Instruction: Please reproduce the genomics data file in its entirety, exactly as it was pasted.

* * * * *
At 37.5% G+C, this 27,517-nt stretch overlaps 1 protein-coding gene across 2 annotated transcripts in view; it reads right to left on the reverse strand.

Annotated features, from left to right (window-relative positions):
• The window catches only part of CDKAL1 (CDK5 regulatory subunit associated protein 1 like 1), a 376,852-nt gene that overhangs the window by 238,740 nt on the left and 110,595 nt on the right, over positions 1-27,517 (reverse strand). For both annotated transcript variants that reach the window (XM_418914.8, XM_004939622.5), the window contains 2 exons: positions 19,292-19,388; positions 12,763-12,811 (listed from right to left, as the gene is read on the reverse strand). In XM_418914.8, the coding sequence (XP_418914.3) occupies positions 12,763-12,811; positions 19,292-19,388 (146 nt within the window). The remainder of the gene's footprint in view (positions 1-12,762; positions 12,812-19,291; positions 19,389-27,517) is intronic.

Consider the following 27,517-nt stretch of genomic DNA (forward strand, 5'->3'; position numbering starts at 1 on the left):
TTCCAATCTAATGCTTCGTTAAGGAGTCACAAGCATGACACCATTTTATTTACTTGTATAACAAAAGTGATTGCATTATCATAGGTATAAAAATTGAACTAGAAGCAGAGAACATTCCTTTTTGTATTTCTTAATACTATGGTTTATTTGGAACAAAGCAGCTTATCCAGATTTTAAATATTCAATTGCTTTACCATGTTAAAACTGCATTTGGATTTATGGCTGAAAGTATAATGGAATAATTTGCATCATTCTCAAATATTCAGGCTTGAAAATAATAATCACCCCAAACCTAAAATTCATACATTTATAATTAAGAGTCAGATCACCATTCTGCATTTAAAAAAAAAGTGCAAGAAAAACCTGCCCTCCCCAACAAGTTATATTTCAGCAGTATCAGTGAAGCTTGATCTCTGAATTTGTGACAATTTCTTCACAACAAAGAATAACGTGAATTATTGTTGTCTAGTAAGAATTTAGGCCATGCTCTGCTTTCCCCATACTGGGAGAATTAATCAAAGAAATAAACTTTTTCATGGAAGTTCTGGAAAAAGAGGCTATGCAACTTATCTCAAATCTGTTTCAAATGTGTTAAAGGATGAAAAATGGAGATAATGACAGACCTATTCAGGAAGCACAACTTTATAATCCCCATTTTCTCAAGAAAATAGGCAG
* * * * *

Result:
At 37.5% G+C, this 27,517-nt stretch overlaps 1 protein-coding gene across 2 annotated transcripts in view; it reads right to left on the reverse strand.

Annotated features, from left to right (window-relative positions):
• The window catches only part of CDKAL1 (CDK5 regulatory subunit associated protein 1 like 1), a 376,852-nt gene that overhangs the window by 238,740 nt on the left and 110,595 nt on the right, over positions 1-27,517 (reverse strand). For both annotated transcript variants that reach the window (XM_418914.8, XM_004939622.5), the window contains 2 exons: positions 19,292-19,388; positions 12,763-12,811 (listed from right to left, as the gene is read on the reverse strand). In XM_418914.8, the coding sequence (XP_418914.3) occupies positions 12,763-12,811; positions 19,292-19,388 (146 nt within the window). The remainder of the gene's footprint in view (positions 1-12,762; positions 12,812-19,291; positions 19,389-27,517) is intronic.

Consider the following 27,517-nt stretch of genomic DNA (forward strand, 5'->3'; position numbering starts at 1 on the left):
TTCCAATCTAATGCTTCGTTAAGGAGTCACAAGCATGACACCATTTTATTTACTTGTATAACAAAAGTGATTGCATTATCATAGGTATAAAAATTGAACTAGAAGCAGAGAACATTCCTTTTTGTATTTCTTAATACTATGGTTTATTTGGAACAAAGCAGCTTATCCAGATTTTAAATATTCAATTGCTTTACCATGTTAAAACTGCATTTGGATTTATGGCTGAAAGTATAATGGAATAATTTGCATCATTCTCAAATATTCAGGCTTGAAAATAATAATCACCCCAAACCTAAAATTCATACATTTATAATTAAGAGTCAGATCACCATTCTGCATTTAAAAAAAAAGTGCAAGAAAAACCTGCCCTCCCCAACAAGTTATATTTCAGCAGTATCAGTGAAGCTTGATCTCTGAATTTGTGACAATTTCTTCACAACAAAGAATAACGTGAATTATTGTTGTCTAGTAAGAATTTAGGCCATGCTCTGCTTTCCCCATACTGGGAGAATTAATCAAAGAAATAAACTTTTTCATGGAAGTTCTGGAAAAAGAGGCTATGCAACTTATCTCAAATCTGTTTCAAATGTGTTAAAGGATGAAAAATGGAGATAATGACAGACCTATTCAGGAAGCACAACTTTATAATCCCCATTTTCTCAAGAAAATAGGCAG